In this exquisite journey of self-discovery, loosely based on a real life family mystery, Patrick Gale has created an epic, intimate human drama, both brutal and breathtaking. It is a novel of secrets, sexuality and, ultimately, of great love.




Other books featured in the magazine (some with extracts)
  • The Miniaturist by Jessie Burton
  • Flight by Isabel Ashdown
Debuts:
  • What she Left by T.R. Richmond
  • The Well by Catherine Chanter
  • The Longest Fight by Emily Bullock
  • The Death's Head Chess Club by John Donoghue
  • Esperanza Street by Niyati Keni
  • Tregian's Ground by Anne Cuneo
  • Last Night at the Blue Angel by Rebecca Rotert
  • Wasp Or, A Very Sweet Power by Ian Garbutt
  • Lie of the Land  by Michael F Russell
  • The Art of Waiting by Christopher Jory 


Other features 

  • Q&A with Belinda Bauer
  • The literary landmarks of Bristol
  • nb Book of the Year (my favourite book of the year Apple Tree Yard on place 10)
  • The big interview: Matt Haig
  • Tales from the world of self-publishing (very interesting if you are an aspiring author!)
  • The big interview: Tommy Wieringa
  • Publishing News
  • Feature on Rudyard Kipling
  • Best books about -... Scotland
  • Best Books of the 21st century (hmmm, not sure I agree, but make up your own mind)
  • Five Gender-bending novels (I read one of them: Tipping the Velvet by Sarah Waters)
  • The Costa Awards 2015
  • The Wainwright Prize longlist
  • The Directory - selection of titles recently published or about to be published  and reviewed (Now that is one of my favourite parts of the mag )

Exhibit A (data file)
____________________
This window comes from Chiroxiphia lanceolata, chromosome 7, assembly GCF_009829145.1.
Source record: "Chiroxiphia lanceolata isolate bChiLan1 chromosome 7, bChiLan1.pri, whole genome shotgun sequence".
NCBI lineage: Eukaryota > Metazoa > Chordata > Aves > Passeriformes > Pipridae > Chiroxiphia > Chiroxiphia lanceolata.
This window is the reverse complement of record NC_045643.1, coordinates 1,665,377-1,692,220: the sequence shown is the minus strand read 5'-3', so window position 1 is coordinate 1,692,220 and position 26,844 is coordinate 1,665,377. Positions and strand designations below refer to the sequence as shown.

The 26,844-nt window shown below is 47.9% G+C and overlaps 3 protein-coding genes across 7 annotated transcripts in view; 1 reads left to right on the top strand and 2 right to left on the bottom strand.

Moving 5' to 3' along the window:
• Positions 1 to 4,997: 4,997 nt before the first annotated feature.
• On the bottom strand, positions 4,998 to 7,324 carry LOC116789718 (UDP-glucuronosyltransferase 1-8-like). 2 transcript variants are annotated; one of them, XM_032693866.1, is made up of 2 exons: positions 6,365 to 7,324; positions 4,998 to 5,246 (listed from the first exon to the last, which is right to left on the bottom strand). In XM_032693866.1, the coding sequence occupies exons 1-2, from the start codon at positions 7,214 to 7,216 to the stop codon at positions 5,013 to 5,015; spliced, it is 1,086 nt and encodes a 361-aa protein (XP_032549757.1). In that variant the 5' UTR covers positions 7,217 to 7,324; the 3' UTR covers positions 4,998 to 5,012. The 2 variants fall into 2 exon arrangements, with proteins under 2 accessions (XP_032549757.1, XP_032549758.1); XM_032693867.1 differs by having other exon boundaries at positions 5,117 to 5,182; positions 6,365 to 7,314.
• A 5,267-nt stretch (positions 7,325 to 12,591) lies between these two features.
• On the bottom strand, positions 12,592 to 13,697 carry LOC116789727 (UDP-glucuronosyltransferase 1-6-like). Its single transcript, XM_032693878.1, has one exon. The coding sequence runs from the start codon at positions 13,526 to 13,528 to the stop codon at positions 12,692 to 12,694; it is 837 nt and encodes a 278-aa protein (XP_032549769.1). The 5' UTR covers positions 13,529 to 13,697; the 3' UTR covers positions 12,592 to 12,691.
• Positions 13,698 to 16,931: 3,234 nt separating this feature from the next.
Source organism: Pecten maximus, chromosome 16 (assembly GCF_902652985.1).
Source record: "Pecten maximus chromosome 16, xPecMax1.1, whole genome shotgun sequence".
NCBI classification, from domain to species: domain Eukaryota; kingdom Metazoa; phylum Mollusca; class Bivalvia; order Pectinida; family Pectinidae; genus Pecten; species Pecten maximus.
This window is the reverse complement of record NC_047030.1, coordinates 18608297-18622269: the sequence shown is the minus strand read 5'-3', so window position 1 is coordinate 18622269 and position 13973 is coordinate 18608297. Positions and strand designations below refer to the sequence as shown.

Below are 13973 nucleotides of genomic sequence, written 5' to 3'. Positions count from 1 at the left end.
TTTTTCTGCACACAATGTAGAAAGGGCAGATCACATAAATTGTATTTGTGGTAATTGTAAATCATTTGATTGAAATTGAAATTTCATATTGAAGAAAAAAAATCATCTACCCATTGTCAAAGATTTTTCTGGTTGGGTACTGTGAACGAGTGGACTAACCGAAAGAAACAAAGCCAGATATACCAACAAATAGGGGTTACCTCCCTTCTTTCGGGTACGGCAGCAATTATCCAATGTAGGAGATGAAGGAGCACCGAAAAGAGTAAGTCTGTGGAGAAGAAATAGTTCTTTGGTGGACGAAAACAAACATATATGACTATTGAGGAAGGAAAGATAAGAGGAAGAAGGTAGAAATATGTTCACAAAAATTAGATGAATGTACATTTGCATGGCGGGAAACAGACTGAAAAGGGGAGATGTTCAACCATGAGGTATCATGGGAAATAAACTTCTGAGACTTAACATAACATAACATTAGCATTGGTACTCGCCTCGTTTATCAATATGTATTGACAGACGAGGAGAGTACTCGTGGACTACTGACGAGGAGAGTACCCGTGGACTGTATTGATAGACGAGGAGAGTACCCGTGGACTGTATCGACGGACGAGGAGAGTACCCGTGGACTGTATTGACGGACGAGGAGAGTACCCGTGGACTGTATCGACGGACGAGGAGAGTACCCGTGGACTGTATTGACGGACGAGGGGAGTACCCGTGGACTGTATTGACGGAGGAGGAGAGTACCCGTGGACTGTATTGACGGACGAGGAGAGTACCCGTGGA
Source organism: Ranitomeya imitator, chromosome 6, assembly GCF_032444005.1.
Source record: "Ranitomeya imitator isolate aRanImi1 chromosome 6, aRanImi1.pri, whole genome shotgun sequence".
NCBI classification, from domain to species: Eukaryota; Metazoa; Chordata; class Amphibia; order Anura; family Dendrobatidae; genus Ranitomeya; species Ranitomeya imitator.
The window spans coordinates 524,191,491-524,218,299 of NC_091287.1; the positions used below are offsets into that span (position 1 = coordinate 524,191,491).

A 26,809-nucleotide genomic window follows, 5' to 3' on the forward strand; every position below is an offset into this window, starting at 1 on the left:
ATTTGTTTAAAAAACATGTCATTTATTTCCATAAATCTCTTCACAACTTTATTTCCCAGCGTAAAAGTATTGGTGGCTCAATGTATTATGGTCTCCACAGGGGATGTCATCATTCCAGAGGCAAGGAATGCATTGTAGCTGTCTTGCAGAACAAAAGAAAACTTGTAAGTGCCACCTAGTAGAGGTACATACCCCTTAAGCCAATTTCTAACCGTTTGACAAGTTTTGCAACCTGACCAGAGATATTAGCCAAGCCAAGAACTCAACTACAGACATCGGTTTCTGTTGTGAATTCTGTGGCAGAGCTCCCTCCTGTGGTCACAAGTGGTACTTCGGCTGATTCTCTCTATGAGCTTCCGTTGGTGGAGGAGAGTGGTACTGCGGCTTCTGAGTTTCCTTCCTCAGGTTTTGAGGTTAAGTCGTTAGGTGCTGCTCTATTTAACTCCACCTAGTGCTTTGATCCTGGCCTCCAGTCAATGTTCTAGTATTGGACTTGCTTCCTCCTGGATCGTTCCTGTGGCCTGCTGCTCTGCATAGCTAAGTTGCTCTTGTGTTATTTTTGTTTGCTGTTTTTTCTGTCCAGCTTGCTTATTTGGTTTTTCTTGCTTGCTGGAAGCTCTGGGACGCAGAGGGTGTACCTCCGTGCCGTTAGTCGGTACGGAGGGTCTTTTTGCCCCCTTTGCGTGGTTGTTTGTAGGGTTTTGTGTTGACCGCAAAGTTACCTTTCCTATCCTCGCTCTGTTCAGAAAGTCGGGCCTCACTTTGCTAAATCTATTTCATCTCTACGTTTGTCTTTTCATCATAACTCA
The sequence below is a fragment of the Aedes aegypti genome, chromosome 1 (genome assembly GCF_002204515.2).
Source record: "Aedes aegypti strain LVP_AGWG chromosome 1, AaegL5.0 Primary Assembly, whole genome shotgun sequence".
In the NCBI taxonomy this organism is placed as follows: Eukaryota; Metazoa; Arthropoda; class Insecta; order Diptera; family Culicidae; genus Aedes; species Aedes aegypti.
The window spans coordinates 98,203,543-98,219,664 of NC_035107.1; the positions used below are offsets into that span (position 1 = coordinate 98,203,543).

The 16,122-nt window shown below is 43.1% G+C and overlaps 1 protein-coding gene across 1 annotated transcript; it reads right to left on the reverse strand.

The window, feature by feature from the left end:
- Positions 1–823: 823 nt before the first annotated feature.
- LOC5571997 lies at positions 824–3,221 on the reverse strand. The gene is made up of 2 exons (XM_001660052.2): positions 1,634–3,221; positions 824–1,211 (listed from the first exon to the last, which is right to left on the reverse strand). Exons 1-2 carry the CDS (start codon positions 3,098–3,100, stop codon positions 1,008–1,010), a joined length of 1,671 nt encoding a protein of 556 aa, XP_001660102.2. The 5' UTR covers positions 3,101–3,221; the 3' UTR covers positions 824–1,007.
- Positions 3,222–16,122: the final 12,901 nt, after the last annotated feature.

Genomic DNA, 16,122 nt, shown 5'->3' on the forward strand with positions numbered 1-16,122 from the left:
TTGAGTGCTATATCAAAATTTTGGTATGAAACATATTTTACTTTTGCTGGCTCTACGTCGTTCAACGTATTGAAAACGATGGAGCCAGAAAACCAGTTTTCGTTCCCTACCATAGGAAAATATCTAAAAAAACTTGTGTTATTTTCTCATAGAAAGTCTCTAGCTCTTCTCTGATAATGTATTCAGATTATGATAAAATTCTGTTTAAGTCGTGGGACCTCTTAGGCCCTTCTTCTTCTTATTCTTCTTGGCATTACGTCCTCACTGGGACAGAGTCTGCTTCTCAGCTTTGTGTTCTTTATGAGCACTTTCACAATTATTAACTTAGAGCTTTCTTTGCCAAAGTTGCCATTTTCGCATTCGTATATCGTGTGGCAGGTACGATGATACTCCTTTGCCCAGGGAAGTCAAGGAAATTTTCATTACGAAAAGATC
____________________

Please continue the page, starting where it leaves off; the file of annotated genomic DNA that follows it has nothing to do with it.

And the regular features 

    • What we are reading
    • Where I write - Anne O'Brien
    • When I met ... 
    • Bookshops we like
    • They say, we say 
    • Blog Spot

    And much much more. I love this magazine - I think the only print magazine for readers in the UK (?) and a must really for any bibliophile. 
    23 March 2015





    Title
    TanDrex
    Author
    Stuart Handley
    Publisher
    Stuart Handley
    Publication Date
    March 2014
    Pages
    222
    Genre
    Thriller


    Book Description (from goodreads) 

    A Matt Lilburn thriller novel
    Take a man and clone him—now you have an exact copy to live then die. Take a carbon eating atom and let it replicate itself over and over for eternity—then you have a problem. The code for replication, this God technology, has been discovered and is up for sale. Matt Lilburn locks forces against a corrupt U.S governor, the governor’s son and the Chinese triads. A raw boned soldier of justice fighting for his life against greed, power and corruption.
     (less)



    My review

    I did read a book in this series (Matt Lilburn Thriller) before (BioKill), and I now think I should have read this one first. They are stand-alone, but I still feel TanDrex introduces us to our hero Matt Lilburn with quite a bit of his background story which I was missing in BioKill. Don't get me wrong, you can still read BioKill without any problems, but my advice would be to read TanDrex first. 

    Matt and his younger brother Duncan have been in boarding school ever since a car accident killed both their parents. Matt protects Duncan from bullies all through their school years and makes enemies. And Duncan did not even tell him the worst of it. Forward to the future, and Matt is now a government agent and Duncan a successful scientist, working on a technology which could give those who hold it the greatest power. I did not always understand what exactly this technology would give one - I am not very technical, but this did not have great bearing on me understanding the story. In any event,  with such a valuable technology, people are after it and old enemies of Matt and Duncan re-surface. And there are traitors, people they thought are close to them. But at the same time, their is also great friendship and Matt's colleagues who pull together.

    Matt also has a love-interest here and I liked the fact that, rather than just someone he meets during his work as a almost casual relationship, Maria is unconnected to his work and she gives him something to look forward to away from work - someone to come home to.